This was really my only gripe with the whole issue. Yeah, we all knew that Damian wasn’t dead and that Morrisson was pulling a cheap one at the end of Batman Incorporated 1 but he does it with no sense for drama. In an issue that’s all about Talia’s development from an innocent girl to a killer and mastermind, it’d be nice to show how her personal parallel character survived. If Morrison wasn’t interested in doing this same thing, why would he have Damian survive the bullet and then write it off in just a single enigmatic sentence. Its always been clear that Morrison adores Damian Wayne but its hard to see why when he treats the character like this.

I really enjoyed Batman Incorporated 2 a lot, mostly for what it did for Talia, who has long been one of the most underdeveloped of Batman’s rogues gallery and its interesting enough to make the lack of plot advancement still worth it. Hearing just a little of her plans for Leviathan as well as the way she feels about her father are sure to make the next few issues of one of the best books on the market almost impossible to wait for.

“My last name is a Conundrum.” – What is it about getting old that ruins the best comic writers?

Getting ready for the finale of Alan Moore’s genre defining “League of Extraordinary Gentlemen” series has been a long ordeal. Whether it was enjoying the often tasteless but utterly thrilling second volume, the dense and reference filled Black Dossier or going back through the engaging mess that is “Century: 1910,” watching Moore develop his fully realized world is consistently intriguing.

That all sort of changes when you hit “Century: 1969,” last year’s volume that serves as the second part of the trilogy which ends tomorrow. “1969” is a tangled mess of Monty Python references, reworked lyrics to “Sympathy for the Devil,” druggy occultism, kinky sex and Moore’s continued obsession with utterly whacked out ideas like The Blazing World.  None of it is presented with the same earnestness and charm that the original books showed off so effortlessly. Maybe its the harder to recognize references, maybe its the campy use of slang, maybe its the over the top drug usage but this all just feels like Moore at his most self indulgent.

Moore’s self parody in “1969” seems to not be an isolated incident. After the vicious pummeling that Frank Miller’s “Holy Terror” received after its initial release, I held out hope that one of my favorite writers and artists (seriously, the work he did on the first “Sin City” story is incredible) would be able to pull something out that actually had some artistic merit.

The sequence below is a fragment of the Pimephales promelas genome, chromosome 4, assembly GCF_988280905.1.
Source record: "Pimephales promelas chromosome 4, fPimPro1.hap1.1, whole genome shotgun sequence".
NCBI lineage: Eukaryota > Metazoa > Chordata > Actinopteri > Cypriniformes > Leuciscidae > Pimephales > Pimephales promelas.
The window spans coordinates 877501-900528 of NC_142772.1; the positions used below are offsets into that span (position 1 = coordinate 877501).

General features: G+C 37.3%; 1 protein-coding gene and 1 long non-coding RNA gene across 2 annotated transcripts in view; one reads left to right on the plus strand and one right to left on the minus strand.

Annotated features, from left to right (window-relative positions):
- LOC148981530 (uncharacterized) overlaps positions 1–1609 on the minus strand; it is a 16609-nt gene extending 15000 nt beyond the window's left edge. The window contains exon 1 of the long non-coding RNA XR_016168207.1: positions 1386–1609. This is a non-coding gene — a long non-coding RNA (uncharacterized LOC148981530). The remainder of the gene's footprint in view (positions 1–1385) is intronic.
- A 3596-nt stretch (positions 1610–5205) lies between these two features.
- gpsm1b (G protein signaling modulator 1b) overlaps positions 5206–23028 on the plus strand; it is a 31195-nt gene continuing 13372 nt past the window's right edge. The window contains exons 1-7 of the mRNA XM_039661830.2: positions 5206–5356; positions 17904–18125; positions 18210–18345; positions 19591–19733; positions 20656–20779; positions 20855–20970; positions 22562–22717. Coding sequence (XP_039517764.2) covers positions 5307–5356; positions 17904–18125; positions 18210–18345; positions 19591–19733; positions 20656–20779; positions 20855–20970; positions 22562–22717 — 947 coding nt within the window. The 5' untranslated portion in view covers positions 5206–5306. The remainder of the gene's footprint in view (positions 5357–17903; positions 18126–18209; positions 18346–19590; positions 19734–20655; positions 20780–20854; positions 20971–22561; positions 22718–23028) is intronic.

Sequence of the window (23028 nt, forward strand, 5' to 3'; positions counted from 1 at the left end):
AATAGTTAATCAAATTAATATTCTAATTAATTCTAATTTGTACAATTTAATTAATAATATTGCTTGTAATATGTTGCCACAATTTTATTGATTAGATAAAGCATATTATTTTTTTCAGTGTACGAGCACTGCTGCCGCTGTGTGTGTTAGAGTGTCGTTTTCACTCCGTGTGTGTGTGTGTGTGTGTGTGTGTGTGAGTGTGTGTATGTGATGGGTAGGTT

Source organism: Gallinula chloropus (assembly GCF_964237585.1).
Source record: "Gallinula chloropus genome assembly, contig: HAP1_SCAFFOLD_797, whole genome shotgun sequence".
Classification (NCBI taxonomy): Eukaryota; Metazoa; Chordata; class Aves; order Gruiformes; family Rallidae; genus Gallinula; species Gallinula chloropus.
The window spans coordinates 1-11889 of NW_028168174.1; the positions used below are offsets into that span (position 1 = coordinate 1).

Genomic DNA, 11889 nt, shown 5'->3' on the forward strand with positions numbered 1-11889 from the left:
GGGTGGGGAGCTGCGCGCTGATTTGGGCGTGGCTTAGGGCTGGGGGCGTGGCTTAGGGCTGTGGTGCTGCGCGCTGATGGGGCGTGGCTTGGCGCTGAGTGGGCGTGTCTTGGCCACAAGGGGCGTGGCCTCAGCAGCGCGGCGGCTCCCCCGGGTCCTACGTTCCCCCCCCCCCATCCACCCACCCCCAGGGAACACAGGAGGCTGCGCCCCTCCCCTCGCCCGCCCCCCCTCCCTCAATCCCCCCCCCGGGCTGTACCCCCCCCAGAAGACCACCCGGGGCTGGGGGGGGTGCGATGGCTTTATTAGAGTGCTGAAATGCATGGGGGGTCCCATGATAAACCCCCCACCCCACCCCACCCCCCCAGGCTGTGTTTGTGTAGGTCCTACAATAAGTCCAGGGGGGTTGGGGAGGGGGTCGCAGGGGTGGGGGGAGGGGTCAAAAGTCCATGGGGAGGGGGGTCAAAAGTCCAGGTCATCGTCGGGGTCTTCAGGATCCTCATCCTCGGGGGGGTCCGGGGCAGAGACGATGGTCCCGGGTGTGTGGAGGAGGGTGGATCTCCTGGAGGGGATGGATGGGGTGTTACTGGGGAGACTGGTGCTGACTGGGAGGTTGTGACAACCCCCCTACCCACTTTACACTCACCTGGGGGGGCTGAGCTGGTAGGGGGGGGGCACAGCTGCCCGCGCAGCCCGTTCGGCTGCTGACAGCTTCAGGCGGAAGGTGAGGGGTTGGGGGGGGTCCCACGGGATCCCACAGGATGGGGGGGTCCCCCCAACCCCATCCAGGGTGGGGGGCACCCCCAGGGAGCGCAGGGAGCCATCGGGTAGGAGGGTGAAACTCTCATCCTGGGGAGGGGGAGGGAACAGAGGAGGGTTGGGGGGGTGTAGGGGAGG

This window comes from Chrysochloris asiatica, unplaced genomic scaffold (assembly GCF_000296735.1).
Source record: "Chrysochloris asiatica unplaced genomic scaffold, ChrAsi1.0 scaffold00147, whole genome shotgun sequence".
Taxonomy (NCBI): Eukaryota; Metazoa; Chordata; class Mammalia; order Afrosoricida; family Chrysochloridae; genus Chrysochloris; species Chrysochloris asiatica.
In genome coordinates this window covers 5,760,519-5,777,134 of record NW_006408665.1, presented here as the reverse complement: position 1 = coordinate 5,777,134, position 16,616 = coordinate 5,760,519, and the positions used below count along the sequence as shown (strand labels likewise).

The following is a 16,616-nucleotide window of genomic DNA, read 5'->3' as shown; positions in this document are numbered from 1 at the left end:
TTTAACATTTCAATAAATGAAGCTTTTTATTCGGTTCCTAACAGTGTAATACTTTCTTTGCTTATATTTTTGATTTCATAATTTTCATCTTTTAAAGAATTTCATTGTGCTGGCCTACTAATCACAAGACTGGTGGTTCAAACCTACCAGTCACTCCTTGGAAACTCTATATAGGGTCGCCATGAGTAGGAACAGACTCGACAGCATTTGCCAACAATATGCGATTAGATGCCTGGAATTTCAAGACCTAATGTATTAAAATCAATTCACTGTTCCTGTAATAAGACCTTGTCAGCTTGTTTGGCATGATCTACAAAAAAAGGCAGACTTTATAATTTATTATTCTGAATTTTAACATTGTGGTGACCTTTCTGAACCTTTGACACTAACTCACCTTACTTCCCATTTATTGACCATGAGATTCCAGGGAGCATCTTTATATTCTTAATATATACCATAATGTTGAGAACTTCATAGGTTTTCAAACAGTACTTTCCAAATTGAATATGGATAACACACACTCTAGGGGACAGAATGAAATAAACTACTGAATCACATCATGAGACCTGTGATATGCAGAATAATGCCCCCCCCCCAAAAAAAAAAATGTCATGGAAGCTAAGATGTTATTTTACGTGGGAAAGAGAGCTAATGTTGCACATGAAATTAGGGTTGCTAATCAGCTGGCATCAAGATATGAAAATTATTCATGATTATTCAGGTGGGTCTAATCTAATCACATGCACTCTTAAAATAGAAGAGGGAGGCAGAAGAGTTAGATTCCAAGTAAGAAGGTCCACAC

The problem is that “Holy Terror” is such an incredible pile of shit that it almost makes Miller’s earlier work look worse. The bold use of color, parallel lines and deliberately harsh heavy sketches now feels like what a lonely teen would scribble in his notebook, not the work of the man who wrote two of the defining Batman books had come up with.

That’s not even going into the story, little more than a Republican’s wet dream of domestic terrorists, blood, weak political leaders and the determination of single, psychopathic individuals. What makes this hurt so bad is that these may be the exact same themes that Miller used masterfully in “The Dark Knight Returns” but here, its just hackneyed and a little offensive. There are frames of Bush and Obama in characterizations that wouldn’t pass at a state fair art booth and a half baked love story that never pulls off what he was able to pull off with characters like Marv and Goldie.

So what’s the cause of this? For Miller, it seems to be a mix of becoming increasingly paranoid, insular and set in his ways. After the original debacle of trying to license Batman for “Holy Terror,” he unfortunately changed almost nothing in the final product as a bitter and fruitless attempt to give DC the finger. The bigger problem, however, is his refusal to escape from the tired and iconic art that made him a comic book hero 30 years ago. Its lazy and it looks like a man who doesn’t care at all about the content he’s releasing. For me, who has always held Miller up as one of the best writers and artists of the era, its a hard shock back to reality.

Moore’s always been a bitter guy when it comes to his work and repeatedly being burned by the industry certainly hasn’t softened him on wanting his work to appeal to anyone. He’s increasingly gone denser, making his work more twisting and self referential but without giving the audience any sort of payoff. While “The Black Dossier” may have been an ambitious project, the finished piece is a borderline incomprehensible read, with only small bits of the story connecting to anything that even resembles the series readers knew and loved.

Perhaps this is all some sort of a dare, Alan Moore desperately trying to find the people that are still faithful to him and his work. Admittedly, I’m willing to follow him down his rabbit holes but I still don’t have any idea how things like the Blazing World works and a full half of the references still go over my well read head.